The old city of Philadelphia is getting younger

A new Pew Charitable Trusts report

A new Pew Charitable Trusts report

Just released Thursday, Philadelphia: The State of the City: A 2016 Update, a report from the Pew Charitable Trusts. The big take-away is not only the continuation of the city’s modest population growth, but the identity of those new residents.

“In 1990, 91 percent of Philadelphians identified as either African-American or non-Hispanic white,” said Larry Eichel, director of Pew’s research initiatives. “Today, that number is 77 percent, with the balance consisting of Hispanic, Asian and other.  That’s a very big change in a relatively short time. And all indications are that it’s going to continue.”

The other noteworthy shift in the city’s population centers around age.

“The country has been getting older. We hear that all the time: we’re a greying society,” said Eichel. “Over the last 10 years, the median age of the country has gone up by about a year. But in the same period, Philadelphia’s median age has fallen by a year and a half. We’re now about four years younger than the nation as a whole.”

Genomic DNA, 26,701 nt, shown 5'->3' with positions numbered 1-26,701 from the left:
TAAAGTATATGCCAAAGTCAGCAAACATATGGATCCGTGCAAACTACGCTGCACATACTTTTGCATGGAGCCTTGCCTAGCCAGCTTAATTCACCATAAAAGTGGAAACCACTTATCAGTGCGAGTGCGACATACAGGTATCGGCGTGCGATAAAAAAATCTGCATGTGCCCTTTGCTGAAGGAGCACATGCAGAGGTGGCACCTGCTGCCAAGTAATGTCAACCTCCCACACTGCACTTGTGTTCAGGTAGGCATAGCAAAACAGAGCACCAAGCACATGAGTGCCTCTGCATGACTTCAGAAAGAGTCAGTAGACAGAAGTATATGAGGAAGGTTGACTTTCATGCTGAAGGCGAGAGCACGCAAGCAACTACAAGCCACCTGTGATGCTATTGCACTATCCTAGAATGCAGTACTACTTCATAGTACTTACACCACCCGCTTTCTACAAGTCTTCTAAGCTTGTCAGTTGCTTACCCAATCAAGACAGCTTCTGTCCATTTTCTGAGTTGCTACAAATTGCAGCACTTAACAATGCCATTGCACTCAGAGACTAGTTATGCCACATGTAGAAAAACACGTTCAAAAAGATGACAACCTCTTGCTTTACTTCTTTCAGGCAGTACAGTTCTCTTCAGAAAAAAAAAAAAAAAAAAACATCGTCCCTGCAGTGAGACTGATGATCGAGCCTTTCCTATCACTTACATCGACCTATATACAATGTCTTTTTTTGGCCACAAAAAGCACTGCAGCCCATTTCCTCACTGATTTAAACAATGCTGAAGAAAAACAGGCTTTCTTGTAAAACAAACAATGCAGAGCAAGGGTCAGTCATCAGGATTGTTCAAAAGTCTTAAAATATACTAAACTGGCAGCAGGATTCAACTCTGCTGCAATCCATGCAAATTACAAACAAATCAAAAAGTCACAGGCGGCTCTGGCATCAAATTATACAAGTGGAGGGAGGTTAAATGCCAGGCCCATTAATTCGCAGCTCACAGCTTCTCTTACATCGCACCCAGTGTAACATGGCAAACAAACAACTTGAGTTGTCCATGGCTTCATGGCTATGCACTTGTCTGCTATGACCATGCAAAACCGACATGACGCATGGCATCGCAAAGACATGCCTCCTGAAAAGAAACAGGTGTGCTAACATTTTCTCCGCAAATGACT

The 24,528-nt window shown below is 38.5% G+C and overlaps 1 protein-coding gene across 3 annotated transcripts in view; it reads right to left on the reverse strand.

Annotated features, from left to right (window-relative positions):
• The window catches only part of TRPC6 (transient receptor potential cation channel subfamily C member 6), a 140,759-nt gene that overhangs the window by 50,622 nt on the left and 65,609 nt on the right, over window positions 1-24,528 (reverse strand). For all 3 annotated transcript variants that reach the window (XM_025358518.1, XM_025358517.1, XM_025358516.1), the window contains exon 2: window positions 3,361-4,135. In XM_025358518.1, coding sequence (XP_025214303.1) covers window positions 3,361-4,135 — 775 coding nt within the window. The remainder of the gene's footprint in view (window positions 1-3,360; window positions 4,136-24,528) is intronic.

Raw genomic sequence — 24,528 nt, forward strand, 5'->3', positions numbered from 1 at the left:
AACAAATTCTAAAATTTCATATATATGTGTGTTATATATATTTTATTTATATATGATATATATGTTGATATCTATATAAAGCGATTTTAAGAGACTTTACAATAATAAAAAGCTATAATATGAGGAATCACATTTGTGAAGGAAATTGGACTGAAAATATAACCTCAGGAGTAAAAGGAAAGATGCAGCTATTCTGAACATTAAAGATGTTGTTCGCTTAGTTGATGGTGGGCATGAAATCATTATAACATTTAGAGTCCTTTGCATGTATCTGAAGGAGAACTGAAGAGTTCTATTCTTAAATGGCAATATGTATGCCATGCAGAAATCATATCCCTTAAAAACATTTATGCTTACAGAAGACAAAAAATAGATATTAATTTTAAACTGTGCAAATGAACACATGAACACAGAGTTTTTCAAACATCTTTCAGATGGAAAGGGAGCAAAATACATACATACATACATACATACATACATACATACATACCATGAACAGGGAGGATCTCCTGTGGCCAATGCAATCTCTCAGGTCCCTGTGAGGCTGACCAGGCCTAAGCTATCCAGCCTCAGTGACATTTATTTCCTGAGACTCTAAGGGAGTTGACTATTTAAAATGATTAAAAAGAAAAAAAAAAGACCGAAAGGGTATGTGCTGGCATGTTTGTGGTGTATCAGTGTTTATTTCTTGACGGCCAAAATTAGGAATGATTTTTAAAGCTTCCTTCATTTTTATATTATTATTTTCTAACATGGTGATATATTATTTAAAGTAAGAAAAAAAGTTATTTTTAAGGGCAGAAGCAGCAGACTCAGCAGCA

This shift can be attributed not to a baby boom — Eichel pointed out that in Philadelphia, and the country generally, there are relatively few children compared with a generation ago — but to the influx of young adults.

Larry Eichel discussed those and other findings of the report with NewsWorks Tonight host Dave Heller.

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